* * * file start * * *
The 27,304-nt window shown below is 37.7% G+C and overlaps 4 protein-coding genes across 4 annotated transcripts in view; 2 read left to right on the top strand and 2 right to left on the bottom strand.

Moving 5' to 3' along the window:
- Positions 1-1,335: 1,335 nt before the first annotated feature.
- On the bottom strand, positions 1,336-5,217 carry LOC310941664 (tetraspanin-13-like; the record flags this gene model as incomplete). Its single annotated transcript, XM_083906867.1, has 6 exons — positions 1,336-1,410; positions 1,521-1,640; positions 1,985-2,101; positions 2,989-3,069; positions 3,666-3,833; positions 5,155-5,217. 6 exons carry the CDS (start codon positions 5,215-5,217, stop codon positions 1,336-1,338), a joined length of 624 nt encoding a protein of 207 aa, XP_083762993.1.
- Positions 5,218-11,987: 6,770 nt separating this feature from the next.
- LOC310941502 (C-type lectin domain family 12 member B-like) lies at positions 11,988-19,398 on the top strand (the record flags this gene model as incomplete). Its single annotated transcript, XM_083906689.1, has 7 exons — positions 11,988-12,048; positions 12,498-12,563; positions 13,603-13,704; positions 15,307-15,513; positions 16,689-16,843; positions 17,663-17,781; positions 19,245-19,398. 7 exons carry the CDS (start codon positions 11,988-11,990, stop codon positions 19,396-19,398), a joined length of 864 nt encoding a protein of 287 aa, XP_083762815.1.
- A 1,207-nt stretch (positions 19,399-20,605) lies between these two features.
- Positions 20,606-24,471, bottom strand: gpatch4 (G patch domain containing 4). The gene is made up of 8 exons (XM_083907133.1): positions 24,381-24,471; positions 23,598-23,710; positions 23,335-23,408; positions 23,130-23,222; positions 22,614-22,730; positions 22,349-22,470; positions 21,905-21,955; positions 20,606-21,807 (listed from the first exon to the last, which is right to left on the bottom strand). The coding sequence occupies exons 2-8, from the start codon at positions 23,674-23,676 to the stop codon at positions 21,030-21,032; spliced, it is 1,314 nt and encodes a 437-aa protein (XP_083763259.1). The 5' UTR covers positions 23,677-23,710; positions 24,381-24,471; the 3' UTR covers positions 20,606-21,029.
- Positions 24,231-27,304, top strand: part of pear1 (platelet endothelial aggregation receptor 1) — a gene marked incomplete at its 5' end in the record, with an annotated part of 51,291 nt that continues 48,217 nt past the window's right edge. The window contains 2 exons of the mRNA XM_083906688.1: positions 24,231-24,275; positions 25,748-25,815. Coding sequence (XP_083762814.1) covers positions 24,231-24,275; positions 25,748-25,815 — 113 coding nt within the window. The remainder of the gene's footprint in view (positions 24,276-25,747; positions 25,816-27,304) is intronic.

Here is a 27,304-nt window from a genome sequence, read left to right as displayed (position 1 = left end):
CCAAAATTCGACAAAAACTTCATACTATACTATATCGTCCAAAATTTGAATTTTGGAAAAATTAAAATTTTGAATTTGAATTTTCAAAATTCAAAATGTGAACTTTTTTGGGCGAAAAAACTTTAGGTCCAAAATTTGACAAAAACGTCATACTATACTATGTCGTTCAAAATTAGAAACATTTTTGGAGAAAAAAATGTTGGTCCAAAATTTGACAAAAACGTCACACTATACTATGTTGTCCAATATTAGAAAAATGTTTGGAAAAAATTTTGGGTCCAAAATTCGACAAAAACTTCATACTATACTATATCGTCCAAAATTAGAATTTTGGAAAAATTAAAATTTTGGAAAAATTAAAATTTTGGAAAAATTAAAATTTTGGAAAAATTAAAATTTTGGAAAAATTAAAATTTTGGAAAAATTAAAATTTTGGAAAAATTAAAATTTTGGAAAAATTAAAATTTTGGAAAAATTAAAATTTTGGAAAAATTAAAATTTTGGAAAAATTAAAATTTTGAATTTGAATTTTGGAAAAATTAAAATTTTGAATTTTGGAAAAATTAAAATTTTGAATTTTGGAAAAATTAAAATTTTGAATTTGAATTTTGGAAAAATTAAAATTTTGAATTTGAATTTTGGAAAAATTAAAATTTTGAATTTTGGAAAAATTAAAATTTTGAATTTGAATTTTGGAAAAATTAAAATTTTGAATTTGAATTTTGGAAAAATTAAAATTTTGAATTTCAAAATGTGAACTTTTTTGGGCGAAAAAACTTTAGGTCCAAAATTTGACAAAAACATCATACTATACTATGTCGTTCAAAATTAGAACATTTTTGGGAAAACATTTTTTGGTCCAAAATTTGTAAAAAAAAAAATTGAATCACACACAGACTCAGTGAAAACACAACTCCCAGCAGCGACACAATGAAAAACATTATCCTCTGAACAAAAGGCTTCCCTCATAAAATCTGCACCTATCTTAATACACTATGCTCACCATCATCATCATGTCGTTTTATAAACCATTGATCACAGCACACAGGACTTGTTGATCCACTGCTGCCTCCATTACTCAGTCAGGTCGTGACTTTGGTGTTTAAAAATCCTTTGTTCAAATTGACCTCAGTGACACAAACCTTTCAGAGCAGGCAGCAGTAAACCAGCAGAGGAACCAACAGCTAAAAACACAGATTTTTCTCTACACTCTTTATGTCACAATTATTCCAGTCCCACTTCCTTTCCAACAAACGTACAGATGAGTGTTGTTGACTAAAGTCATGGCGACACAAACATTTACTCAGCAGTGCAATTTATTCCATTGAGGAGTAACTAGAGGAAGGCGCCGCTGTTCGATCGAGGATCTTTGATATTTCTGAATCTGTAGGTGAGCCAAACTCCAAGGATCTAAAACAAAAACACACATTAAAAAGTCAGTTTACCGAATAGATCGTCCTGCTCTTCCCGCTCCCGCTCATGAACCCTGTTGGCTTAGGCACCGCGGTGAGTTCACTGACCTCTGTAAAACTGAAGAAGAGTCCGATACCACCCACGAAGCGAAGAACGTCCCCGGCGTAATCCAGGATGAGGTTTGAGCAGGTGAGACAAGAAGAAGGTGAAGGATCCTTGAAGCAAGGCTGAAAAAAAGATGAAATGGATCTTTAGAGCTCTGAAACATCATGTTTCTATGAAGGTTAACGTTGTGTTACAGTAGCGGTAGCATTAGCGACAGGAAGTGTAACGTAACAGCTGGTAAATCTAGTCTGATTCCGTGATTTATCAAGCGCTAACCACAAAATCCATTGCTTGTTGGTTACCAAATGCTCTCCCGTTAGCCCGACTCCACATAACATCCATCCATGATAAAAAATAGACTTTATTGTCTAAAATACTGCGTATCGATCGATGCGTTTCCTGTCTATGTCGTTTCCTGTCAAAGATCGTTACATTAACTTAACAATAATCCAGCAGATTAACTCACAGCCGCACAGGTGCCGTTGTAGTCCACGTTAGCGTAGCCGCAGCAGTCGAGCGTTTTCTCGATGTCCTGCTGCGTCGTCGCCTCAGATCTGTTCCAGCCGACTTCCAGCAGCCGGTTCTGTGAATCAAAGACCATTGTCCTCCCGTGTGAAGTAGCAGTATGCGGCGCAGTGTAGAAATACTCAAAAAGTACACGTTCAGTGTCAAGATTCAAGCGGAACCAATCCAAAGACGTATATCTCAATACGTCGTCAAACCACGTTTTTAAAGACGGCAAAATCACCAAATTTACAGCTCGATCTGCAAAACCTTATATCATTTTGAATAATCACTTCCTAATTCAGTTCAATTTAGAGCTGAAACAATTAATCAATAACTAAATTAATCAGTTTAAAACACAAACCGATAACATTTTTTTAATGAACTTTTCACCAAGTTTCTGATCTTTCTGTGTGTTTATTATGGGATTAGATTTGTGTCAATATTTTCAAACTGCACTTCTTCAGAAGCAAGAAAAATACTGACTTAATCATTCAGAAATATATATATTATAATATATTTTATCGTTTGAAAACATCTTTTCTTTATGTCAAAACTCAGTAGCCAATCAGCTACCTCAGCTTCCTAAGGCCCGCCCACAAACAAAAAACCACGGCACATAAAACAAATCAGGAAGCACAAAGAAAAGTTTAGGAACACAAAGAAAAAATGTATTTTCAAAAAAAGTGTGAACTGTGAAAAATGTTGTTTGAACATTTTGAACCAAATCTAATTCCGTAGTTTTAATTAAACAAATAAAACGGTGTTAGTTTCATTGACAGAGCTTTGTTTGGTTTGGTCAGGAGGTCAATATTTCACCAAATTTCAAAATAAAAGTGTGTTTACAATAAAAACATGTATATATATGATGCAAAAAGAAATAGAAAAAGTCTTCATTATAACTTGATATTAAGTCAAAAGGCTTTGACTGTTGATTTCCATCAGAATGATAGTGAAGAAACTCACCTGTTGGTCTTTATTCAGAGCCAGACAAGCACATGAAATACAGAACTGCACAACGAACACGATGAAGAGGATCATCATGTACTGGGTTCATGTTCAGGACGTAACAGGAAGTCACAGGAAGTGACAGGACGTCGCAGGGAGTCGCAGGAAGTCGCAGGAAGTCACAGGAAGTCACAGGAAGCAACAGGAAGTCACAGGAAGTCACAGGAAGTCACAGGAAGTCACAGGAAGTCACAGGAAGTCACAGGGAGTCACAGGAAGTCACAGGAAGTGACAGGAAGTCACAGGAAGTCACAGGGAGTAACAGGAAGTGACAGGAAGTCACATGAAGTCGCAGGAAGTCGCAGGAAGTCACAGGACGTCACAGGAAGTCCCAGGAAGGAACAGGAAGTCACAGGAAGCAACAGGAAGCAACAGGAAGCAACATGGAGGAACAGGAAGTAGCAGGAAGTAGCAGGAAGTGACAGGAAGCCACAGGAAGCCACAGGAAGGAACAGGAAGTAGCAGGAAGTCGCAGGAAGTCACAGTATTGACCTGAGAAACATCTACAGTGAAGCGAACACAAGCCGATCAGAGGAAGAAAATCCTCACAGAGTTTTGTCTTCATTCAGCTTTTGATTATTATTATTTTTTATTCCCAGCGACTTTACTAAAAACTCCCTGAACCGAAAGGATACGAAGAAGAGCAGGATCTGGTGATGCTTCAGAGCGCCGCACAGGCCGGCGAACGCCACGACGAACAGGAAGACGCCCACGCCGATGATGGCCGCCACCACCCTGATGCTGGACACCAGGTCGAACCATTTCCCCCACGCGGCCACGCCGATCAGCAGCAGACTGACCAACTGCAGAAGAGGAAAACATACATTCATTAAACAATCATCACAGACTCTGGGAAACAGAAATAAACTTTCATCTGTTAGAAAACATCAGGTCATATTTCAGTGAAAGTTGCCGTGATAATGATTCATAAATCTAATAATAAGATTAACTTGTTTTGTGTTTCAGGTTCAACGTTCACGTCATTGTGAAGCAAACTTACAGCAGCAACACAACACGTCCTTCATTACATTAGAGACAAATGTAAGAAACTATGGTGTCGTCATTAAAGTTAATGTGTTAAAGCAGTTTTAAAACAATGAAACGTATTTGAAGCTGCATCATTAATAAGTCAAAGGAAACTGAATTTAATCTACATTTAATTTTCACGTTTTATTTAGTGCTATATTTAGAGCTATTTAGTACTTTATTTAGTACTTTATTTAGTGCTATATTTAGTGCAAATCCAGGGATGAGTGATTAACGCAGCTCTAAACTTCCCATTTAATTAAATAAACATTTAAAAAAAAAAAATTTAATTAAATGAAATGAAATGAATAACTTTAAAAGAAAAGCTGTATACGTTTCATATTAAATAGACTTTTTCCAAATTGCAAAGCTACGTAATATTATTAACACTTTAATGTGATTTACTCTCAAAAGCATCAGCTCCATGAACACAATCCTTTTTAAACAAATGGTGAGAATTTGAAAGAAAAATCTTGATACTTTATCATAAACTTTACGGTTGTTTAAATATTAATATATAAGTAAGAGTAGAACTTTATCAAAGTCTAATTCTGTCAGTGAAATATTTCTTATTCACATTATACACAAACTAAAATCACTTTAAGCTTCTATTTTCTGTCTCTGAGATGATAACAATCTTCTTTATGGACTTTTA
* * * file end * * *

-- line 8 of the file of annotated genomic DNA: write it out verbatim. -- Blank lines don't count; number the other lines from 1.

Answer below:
- Positions 20,606-24,471, bottom strand: gpatch4 (G patch domain containing 4). The gene is made up of 8 exons (XM_083907133.1): positions 24,381-24,471; positions 23,598-23,710; positions 23,335-23,408; positions 23,130-23,222; positions 22,614-22,730; positions 22,349-22,470; positions 21,905-21,955; positions 20,606-21,807 (listed from the first exon to the last, which is right to left on the bottom strand). The coding sequence occupies exons 2-8, from the start codon at positions 23,674-23,676 to the stop codon at positions 21,030-21,032; spliced, it is 1,314 nt and encodes a 437-aa protein (XP_083763259.1). The 5' UTR covers positions 23,677-23,710; positions 24,381-24,471; the 3' UTR covers positions 20,606-21,029.